IV. Relations between the various parts of the British Empire. Existing administrative, legislative, and judicial forms are admittedly not wholly in accord with the position as described in section II of this report. This is inevitable, since most of these forms date back to a time well antecedent to the present stage of constitutional development. Our first task then was to examine these forms with special reference to any cases where the want of adaptation of practice to principle caused or might be thought to cause inconvenience in the conduct of inter-imperial relations.

(a) The title of his majesty the king. The title of his majesty the king is of special importance and concern to all parts of his majesty's dominions. Twice within the last fifty years has the royal title been altered to suit changed conditions and constitutional developments. The present title, which is that proclaimed under the Royal Titles Act of 1901, is as follows: "George V, by the Grace of God, of the United Kingdom of Great Britain and Ireland and of the British Dominions beyond the Seas King, Defender of the Faith, Emperor of India."

Some time before the conference met, it had been recognized that this form of title hardly accorded with the altered state of affairs arising from the establishment of the Irish Free State as a dominion. It had further been ascertained that it would be in accordance with his majesty's wishes that any recommendation for change should be submitted to him as the result of discussion at the conference.... We recommend that, subject to his majesty's approval, the necessary legislative action should be taken to secure that his majesty's title should henceforward read: "George V, by the Grace of God, of Great Britain, Ireland, and the British Dominions beyond the Seas King, Defender of the Faith, Emperor of India."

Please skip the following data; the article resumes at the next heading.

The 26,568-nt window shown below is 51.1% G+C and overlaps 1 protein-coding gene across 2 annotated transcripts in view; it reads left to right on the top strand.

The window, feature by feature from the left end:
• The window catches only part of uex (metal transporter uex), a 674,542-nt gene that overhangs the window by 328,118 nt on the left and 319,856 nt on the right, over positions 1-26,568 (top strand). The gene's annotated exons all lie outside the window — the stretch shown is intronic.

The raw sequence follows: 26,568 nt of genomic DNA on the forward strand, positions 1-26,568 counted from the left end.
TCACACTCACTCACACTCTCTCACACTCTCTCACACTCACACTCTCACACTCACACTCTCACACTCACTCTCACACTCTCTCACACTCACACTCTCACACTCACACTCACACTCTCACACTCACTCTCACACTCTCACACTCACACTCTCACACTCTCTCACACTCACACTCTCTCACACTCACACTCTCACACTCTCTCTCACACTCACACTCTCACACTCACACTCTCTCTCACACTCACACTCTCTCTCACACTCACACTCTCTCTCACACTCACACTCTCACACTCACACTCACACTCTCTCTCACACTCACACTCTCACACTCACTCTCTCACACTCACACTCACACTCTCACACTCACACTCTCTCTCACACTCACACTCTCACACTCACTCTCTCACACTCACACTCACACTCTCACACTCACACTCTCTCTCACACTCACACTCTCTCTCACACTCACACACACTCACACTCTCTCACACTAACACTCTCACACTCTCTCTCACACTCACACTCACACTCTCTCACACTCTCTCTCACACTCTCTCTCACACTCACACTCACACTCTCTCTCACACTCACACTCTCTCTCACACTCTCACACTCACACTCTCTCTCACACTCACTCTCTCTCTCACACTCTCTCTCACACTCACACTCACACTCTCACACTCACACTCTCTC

(b) Position of governors general. We proceeded to consider whether it was desirable formally to place on record a definition of the position held by the governor general as his majesty's representative in the dominions. That position, though now generally well recognized, undoubtedly represents a development from an earlier stage when the governor general was appointed solely on the advice of his majesty's ministers in London and acted also as their representative. In our opinion it is an essential consequence of the equality of status existing among the members of the British Commonwealth of Nations that the governor general of a dominion is the representative of the crown, holding in all essential respects the same position in relation to the administration of public affairs in the dominion as is held by his majesty the king in Great Britain, and that he is not the representative or agent of his majesty's government in Great Britain or of any department of that government.